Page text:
Publisher: Hodder & Stoughton
Date of Publication: 14th June2018
Date of Review: 16th July 2018
‘Turning thirty is like playing musical chairs. The music stops, and everyone just marries whoever they happen to be sitting on.’
Who the f*ck is Tori Bailey?
There’s no doubt that Tori is winning the game of life. She’s inspired millions of women to stick two fingers up at convention with her bestselling memoir, and she has the perfect relationship to boot.
But Tori Bailey has been living a lie.
Everyone around her is getting married and having babies, but her long-term boyfriend won’t even talk about getting engaged. And when her best friend Dee – her plus one, the only person who understands the madness – falls in love, suddenly Tori’s in terrifying danger of being left behind.
When the world tells you to be one thing and turning thirty brings with it a loud ticking clock, it takes courage to walk your own path.
It’s time for Tori to practise what she’s preached, but the question is: is she brave enough?
How Do You Like Me Now? Is a thought-provoking contemporary first-person narrative taking the reader into the life of Tori as she negotiates her way into her thirties. With a commitment-phobe boyfriend whose idea of satisfying her is giving her an angry dragon (look on urban dictionary if you don’t know what this is!) Tori is unable to face how she really feels as she is a best-selling author who has built a career around inspiring women, which includes finding true happiness with her boyfriend, Tom. Whilst all her friends around her are getting married and having babies, Tori starts to question what she wants out of life. She thinks she loves Tom, they tell each other .. sometimes.. but they don’t have sex and they’re not even married.
Tori isn’t sure Tom is The One but with a social media image she needs to keep up, how can she appear successful with a failed relationship with the man she has portrayed as being so wonderful?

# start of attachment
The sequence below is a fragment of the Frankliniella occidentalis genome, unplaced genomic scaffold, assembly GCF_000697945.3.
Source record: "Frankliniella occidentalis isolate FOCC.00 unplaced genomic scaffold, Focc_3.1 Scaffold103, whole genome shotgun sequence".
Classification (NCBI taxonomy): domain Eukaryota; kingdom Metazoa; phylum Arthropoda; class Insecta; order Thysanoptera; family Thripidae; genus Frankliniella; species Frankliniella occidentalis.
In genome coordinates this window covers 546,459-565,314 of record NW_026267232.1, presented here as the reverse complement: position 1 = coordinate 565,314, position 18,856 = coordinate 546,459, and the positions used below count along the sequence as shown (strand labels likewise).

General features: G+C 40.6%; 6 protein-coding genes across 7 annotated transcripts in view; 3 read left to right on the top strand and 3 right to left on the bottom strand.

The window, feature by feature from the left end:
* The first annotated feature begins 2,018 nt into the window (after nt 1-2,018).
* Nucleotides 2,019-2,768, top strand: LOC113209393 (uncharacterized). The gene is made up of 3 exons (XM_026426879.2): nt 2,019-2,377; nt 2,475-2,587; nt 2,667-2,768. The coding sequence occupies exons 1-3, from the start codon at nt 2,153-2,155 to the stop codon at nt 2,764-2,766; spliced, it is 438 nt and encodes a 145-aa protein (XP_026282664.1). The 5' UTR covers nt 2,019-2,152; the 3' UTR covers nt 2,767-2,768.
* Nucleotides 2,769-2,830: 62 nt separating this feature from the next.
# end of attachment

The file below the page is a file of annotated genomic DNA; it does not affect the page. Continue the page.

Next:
Whilst Tom is a bit limp, in more ways than one, Tori herself is a bit annoying too: self-obsessed, controlling, jealous, passive aggressive. But this just adds to the author’s realistic characterisation. Constantly uploading duck face selfies and updates of her wonderful life, Tori is typical of the fake portrayals we see every day on social media. Snapshots of the finer moments in life with filtered photographs that hide imperfections. Everybody wants to be like Tori; except Tori.
Will Tori settle for what she has, even if it doesn’t make her completely happy? Or will she throw away her fake and stifling perfect life for one that might not be perfect but makes her happy?
This book really makes you think about how short life can be, and putting yourself first. Although the novel addresses some serious issues, there are still plenty of laugh-out-loud moments. The humour is quite unique but I would recommend this book for anybody who likes Debbie Viggiano or Helen Fielding.
Under Literature love’s rating scheme this book has been awarded 4 out of 5 stars.
I really enjoyed this book.
This book is highly recommended.
Thank you to the author, the publisher, and NetGalley for an Advance Review Copy of this book in return for an honest and unbiased review.